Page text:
Valve's Steam Box will be a Linux platform out-of-the-box, but customers will be able to install Windows if they desire. This is undoubtedly meant to keep the initial cost down although Valve is working hard to support Linux on Steam and beef up its Linux game library.

 

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  • 24 Hide
    house70 , February 1, 2013 1:47 PM
    Living room gaming has traditionally been console gaming. No serious console gamer is going to put down their controllers for anything Apple. There is no serious gamer out there (console or otherwise) that uses Apple hardware for that purpose. Any gamer that sees that Apple hardware gets in the way of his/her gaming will just avoid buying it and choose something else instead.
    IMO, if Apple wants a big chunk of the "living-room business" they'll have to open up their closed ecosystem to accommodate the existing players; otherwise, people will choose something they can actually use.
  • 23 Hide
    Parsian , February 1, 2013 1:45 PM
    I honestly doubt XBOX and PS crowd would switch to iOS's micro transaction type games for their living room unless APPLE can bring those big budget titles as well (especially when they already have access to angry bird style games via Xbox Live and PSN)

    I think the best Apple can achieve is to have a competitor to the current Android based SmartTVs which already deliver comparable games (or identical games) to current iOS selections via Google Play. They may implement controllers or some form of interface but that would be it. I cant see the console folks switch to that.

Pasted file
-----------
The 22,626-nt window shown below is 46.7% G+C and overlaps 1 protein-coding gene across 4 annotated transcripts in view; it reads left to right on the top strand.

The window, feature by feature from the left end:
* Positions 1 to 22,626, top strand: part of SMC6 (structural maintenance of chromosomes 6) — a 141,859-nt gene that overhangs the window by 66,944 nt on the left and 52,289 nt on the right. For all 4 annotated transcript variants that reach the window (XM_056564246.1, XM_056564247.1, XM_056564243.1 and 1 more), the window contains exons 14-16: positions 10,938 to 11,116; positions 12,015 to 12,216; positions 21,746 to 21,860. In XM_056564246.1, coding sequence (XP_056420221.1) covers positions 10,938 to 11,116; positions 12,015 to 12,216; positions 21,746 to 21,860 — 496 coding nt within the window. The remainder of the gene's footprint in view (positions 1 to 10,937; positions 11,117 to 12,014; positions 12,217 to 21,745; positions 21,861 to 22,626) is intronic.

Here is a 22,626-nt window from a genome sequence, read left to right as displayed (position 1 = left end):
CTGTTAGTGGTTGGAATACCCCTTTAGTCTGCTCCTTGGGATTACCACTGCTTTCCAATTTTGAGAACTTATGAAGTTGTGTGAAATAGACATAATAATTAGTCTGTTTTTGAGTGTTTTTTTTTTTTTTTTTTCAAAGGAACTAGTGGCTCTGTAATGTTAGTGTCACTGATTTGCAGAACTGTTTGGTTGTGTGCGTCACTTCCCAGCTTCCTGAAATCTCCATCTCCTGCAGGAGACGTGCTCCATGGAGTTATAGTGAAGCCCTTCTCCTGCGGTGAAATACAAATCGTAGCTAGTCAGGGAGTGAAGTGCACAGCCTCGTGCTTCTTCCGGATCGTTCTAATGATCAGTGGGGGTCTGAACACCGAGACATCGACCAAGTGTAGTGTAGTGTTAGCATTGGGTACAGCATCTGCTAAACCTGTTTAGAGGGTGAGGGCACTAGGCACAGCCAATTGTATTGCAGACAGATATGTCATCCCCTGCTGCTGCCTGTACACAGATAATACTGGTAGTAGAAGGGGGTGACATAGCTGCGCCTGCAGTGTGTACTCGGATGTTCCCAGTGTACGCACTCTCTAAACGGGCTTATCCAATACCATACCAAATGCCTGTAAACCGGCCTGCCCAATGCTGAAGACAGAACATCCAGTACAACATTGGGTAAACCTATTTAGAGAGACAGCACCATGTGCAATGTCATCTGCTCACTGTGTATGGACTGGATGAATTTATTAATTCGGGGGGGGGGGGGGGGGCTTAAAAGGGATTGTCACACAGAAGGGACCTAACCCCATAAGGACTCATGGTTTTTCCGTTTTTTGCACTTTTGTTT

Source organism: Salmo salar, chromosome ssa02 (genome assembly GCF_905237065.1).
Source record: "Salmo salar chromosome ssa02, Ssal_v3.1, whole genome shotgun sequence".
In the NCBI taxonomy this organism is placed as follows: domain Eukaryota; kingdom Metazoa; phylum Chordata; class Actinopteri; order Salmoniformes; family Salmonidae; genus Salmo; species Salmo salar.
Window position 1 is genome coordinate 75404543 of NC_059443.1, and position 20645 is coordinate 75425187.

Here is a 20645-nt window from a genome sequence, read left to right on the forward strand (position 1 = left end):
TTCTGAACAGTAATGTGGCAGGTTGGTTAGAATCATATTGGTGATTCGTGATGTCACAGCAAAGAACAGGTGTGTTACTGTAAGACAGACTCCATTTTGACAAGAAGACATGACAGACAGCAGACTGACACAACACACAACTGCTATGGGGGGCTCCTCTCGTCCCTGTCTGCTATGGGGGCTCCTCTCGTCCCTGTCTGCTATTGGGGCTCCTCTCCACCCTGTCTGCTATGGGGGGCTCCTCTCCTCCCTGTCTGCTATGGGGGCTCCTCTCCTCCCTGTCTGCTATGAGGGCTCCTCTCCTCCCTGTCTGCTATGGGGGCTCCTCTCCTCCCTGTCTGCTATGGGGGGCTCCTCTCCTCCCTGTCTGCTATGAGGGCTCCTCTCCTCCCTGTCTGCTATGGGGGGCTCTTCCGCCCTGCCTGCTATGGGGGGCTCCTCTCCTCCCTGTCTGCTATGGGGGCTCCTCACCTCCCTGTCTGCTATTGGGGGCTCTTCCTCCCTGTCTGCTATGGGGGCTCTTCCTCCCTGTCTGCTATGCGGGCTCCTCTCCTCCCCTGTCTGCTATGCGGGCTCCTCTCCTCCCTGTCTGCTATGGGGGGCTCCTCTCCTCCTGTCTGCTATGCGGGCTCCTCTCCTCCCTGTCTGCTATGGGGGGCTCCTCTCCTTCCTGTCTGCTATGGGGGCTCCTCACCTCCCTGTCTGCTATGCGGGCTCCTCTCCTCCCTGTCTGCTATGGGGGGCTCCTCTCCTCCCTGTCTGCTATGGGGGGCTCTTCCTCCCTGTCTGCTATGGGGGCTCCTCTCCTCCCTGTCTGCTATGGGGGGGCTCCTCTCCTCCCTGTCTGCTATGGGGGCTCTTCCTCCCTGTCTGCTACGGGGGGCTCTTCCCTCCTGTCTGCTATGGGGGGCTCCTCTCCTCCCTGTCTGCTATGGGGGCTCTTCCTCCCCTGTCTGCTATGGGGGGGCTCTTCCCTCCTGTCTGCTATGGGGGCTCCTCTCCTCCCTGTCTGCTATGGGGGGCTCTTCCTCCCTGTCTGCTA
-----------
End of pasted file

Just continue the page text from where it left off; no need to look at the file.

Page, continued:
• 11 Hide
    scythe944 , February 1, 2013 2:30 PM
    So, crapple is going to release a $5000 TV that's going to compete with a simple plug-n-play "console" device that valve is pushing?

    they expect the public to buy a new tv every year as well, just like the current idiot devices?

    I think not.

    Whatever apple has cooking up isn't going to do much in the way of games in the living room unless you have more dollars then sense. A simple device that you can plug into any HDTV that can be updated with software will prove to be more effective than an extremely expensive TV
Other Comments
  • 3 Hide
    DjEaZy , February 1, 2013 1:41 PM
    ... and... the mac mini is a capable too...
  • 23 Hide
    Parsian , February 1, 2013 1:45 PM
    I honestly doubt XBOX and PS crowd would switch to iOS's micro transaction type games for their living room unless APPLE can bring those big budget titles as well (especially when they already have access to angry bird style games via Xbox Live and PSN)

    I think the best Apple can achieve is to have a competitor to the current Android based SmartTVs which already deliver comparable games (or identical games) to current iOS selections via Google Play. They may implement controllers or some form of interface but that would be it. I cant see the console folks switch to that.